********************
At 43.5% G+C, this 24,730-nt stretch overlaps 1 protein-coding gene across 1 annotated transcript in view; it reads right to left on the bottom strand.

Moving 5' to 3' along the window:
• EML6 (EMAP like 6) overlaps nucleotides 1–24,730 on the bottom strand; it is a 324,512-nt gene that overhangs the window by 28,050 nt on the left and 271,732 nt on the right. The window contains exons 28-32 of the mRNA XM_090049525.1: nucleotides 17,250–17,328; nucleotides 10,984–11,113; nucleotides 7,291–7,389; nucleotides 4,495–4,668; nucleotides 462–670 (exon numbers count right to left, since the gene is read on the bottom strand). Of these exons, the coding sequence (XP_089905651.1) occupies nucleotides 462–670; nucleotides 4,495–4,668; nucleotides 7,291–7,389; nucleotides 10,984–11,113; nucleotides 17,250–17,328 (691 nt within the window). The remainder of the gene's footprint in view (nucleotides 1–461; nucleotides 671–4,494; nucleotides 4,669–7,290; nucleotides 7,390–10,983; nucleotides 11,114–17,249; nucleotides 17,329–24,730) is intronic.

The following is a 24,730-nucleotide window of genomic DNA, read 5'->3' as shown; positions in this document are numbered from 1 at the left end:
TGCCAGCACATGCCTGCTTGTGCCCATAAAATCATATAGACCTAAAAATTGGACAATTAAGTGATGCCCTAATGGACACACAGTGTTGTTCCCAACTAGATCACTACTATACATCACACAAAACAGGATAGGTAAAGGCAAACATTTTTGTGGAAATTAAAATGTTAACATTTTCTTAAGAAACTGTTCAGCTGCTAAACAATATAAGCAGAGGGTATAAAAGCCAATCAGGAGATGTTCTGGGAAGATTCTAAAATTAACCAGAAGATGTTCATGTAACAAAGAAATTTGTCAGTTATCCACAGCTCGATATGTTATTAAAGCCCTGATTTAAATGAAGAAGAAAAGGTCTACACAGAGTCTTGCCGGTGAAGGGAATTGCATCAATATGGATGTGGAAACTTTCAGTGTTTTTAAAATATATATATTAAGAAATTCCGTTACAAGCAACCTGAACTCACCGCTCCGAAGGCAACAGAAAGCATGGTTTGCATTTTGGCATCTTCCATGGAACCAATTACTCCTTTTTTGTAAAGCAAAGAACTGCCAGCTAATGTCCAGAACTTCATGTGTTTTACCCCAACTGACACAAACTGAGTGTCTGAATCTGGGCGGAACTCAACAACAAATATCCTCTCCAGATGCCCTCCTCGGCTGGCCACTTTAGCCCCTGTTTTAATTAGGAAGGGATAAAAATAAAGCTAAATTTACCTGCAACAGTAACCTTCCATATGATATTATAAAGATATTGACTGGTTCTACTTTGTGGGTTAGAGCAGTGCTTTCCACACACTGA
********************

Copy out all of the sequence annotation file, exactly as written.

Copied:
At 43.5% G+C, this 24,730-nt stretch overlaps 1 protein-coding gene across 1 annotated transcript in view; it reads right to left on the bottom strand.

Moving 5' to 3' along the window:
• EML6 (EMAP like 6) overlaps nucleotides 1–24,730 on the bottom strand; it is a 324,512-nt gene that overhangs the window by 28,050 nt on the left and 271,732 nt on the right. The window contains exons 28-32 of the mRNA XM_090049525.1: nucleotides 17,250–17,328; nucleotides 10,984–11,113; nucleotides 7,291–7,389; nucleotides 4,495–4,668; nucleotides 462–670 (exon numbers count right to left, since the gene is read on the bottom strand). Of these exons, the coding sequence (XP_089905651.1) occupies nucleotides 462–670; nucleotides 4,495–4,668; nucleotides 7,291–7,389; nucleotides 10,984–11,113; nucleotides 17,250–17,328 (691 nt within the window). The remainder of the gene's footprint in view (nucleotides 1–461; nucleotides 671–4,494; nucleotides 4,669–7,290; nucleotides 7,390–10,983; nucleotides 11,114–17,249; nucleotides 17,329–24,730) is intronic.

The following is a 24,730-nucleotide window of genomic DNA, read 5'->3' as shown; positions in this document are numbered from 1 at the left end:
TGCCAGCACATGCCTGCTTGTGCCCATAAAATCATATAGACCTAAAAATTGGACAATTAAGTGATGCCCTAATGGACACACAGTGTTGTTCCCAACTAGATCACTACTATACATCACACAAAACAGGATAGGTAAAGGCAAACATTTTTGTGGAAATTAAAATGTTAACATTTTCTTAAGAAACTGTTCAGCTGCTAAACAATATAAGCAGAGGGTATAAAAGCCAATCAGGAGATGTTCTGGGAAGATTCTAAAATTAACCAGAAGATGTTCATGTAACAAAGAAATTTGTCAGTTATCCACAGCTCGATATGTTATTAAAGCCCTGATTTAAATGAAGAAGAAAAGGTCTACACAGAGTCTTGCCGGTGAAGGGAATTGCATCAATATGGATGTGGAAACTTTCAGTGTTTTTAAAATATATATATTAAGAAATTCCGTTACAAGCAACCTGAACTCACCGCTCCGAAGGCAACAGAAAGCATGGTTTGCATTTTGGCATCTTCCATGGAACCAATTACTCCTTTTTTGTAAAGCAAAGAACTGCCAGCTAATGTCCAGAACTTCATGTGTTTTACCCCAACTGACACAAACTGAGTGTCTGAATCTGGGCGGAACTCAACAACAAATATCCTCTCCAGATGCCCTCCTCGGCTGGCCACTTTAGCCCCTGTTTTAATTAGGAAGGGATAAAAATAAAGCTAAATTTACCTGCAACAGTAACCTTCCATATGATATTATAAAGATATTGACTGGTTCTACTTTGTGGGTTAGAGCAGTGCTTTCCACACACTGA